In in situ combustion, air is injected into viscous oil reservoirs to generate heat by burning a portion of the existing oil [28, 29, 40, 41]. The ISC can be a forward or reverse process, which is mainly dependent on the combustion front. The combustion fronts move in the direction of the injected air (forward combustion) or away from the air (reverse combustion). In practice, forward combustion process is generally adopted. Oil recovery is achieved using this process through the energy generated by the combustion reaction between the injected air and the oil:

  • The oil is ignited and air is constantly injected to propagate the combustion front away from the well [10, 42].

  • Reservoir fluids are displaced at the elevated temperatures (600–700°C) zone.

  • The fluids advance towards the production wells [42] and the lighter ends are transported downstream which mixes with the crude oil.

  • The heavy ends are burned resulting in the production of large amount of flue gases [10, 42].

Process benefits. ISC efficiently displaces oil in the regions contacted by the hot fluids in the advancing front, oil recovery rates are mostly high and this process is more cost effective than steam flooding as it uses air. There is a negligible effect of reservoir permeability on the ISC processes, which is effective for oil recovery in various formations as follows [10]:

  • Deep reservoirs: depths up to 11,000 ft.

  • Shallow reservoirs: <1500 ft.

  • Light oils: >30° API.

  • Heavy oils: 10–20° API.

Process limitations. Compressed air must be used and the operational variables are complex and difficult to control (i.e. controlling the advancing combustion front) [1]. The ISC process requires very high temperatures, in the order of 700°C and above. The high temperature of this process often damage production tubing and equipment (i.e. failure of pumps, valves, etc.) [43]. Furthermore, an adequate knowledge (i.e. rigorous laboratory evaluation) of the ISC dynamics is required for understanding the stability of the combustion front [44]. Steam injection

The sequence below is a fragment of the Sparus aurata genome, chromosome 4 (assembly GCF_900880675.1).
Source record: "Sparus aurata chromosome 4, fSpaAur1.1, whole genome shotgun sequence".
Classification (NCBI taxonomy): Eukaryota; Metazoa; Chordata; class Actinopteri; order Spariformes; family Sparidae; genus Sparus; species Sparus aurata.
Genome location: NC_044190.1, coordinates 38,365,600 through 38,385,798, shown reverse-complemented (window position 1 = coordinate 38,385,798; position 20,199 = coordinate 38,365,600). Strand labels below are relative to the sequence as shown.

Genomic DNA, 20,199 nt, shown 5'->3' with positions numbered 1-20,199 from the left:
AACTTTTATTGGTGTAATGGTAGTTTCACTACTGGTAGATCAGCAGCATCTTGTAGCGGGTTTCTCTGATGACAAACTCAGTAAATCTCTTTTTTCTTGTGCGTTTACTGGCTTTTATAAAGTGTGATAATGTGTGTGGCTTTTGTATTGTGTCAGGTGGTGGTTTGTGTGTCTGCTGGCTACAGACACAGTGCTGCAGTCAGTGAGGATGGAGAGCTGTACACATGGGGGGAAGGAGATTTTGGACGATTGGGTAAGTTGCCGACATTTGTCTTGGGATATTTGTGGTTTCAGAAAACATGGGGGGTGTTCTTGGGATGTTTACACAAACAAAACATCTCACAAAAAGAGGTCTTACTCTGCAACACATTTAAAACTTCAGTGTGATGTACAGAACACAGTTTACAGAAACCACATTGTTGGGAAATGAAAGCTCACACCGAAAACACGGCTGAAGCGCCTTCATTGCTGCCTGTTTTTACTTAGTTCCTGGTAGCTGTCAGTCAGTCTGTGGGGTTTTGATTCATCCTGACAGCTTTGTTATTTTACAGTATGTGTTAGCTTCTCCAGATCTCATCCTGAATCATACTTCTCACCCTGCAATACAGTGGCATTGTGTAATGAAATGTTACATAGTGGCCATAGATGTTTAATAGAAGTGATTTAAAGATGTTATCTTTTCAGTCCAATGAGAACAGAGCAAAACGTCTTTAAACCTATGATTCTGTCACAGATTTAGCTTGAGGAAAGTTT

Steam injection entails the injection of steam into shallow, thick and permeable reservoirs containing high viscosity crude [32]. Steam injection processes include steam flooding, cyclic steam stimulation (CSS) and steam‐assisted gravity drainage.

In steam flooding, steam is injected into dedicated injection wells, so that the reservoir fluids are driven towards a separate set of producers [45]. Oil recovery is achieved through:

  • Constant injection of steam into the formation.

  • The injected steam heats the chamber around the injection well.

  • The chamber expands in the direction of the production well leading to oil viscosity reduction [46] and substantial oil displacement.